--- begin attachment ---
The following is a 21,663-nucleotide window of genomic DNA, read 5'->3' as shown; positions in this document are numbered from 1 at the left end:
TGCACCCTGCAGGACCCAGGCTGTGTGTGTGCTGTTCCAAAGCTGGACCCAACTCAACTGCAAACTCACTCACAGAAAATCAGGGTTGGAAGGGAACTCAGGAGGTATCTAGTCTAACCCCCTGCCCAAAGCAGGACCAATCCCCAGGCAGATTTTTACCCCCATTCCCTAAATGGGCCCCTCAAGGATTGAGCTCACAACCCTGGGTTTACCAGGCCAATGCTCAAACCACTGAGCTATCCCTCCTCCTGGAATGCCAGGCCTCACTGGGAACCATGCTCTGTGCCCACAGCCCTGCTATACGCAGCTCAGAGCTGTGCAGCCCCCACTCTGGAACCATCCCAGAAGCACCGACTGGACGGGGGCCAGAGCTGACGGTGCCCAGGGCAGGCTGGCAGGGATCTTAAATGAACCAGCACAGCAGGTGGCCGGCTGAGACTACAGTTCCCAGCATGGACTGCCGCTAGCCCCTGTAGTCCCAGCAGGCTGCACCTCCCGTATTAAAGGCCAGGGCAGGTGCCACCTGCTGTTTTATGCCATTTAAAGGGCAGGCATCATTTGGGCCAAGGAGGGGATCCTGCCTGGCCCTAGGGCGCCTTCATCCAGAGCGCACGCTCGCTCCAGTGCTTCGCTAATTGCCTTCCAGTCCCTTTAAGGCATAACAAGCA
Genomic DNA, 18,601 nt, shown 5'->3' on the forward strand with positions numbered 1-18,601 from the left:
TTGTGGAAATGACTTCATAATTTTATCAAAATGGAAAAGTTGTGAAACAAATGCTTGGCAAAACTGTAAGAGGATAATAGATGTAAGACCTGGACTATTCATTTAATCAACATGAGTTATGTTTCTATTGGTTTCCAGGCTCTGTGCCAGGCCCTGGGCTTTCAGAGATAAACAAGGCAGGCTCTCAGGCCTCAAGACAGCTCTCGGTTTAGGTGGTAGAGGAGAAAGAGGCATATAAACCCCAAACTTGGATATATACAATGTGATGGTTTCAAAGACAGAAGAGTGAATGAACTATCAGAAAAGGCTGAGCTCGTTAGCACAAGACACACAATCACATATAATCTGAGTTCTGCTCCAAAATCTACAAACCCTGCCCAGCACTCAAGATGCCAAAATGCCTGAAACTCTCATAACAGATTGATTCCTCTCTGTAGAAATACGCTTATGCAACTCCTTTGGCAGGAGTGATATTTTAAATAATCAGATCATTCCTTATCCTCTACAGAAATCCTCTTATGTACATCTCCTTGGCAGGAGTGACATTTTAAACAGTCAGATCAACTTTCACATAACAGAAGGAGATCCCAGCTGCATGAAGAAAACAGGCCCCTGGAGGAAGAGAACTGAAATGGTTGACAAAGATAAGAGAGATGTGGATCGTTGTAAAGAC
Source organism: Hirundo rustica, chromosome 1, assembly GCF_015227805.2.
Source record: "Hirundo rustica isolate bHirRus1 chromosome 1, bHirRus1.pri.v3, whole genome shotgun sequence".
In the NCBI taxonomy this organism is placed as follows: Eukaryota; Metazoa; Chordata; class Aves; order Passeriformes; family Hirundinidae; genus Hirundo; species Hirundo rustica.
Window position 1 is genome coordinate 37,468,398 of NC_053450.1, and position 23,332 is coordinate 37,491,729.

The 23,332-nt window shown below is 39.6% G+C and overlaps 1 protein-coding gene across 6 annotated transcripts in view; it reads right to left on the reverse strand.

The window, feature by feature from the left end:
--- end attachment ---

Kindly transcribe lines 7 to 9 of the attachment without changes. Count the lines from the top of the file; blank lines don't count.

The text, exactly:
In the NCBI taxonomy this organism is placed as follows: Eukaryota; Metazoa; Chordata; class Aves; order Passeriformes; family Hirundinidae; genus Hirundo; species Hirundo rustica.
Window position 1 is genome coordinate 37,468,398 of NC_053450.1, and position 23,332 is coordinate 37,491,729.

The 23,332-nt window shown below is 39.6% G+C and overlaps 1 protein-coding gene across 6 annotated transcripts in view; it reads right to left on the reverse strand.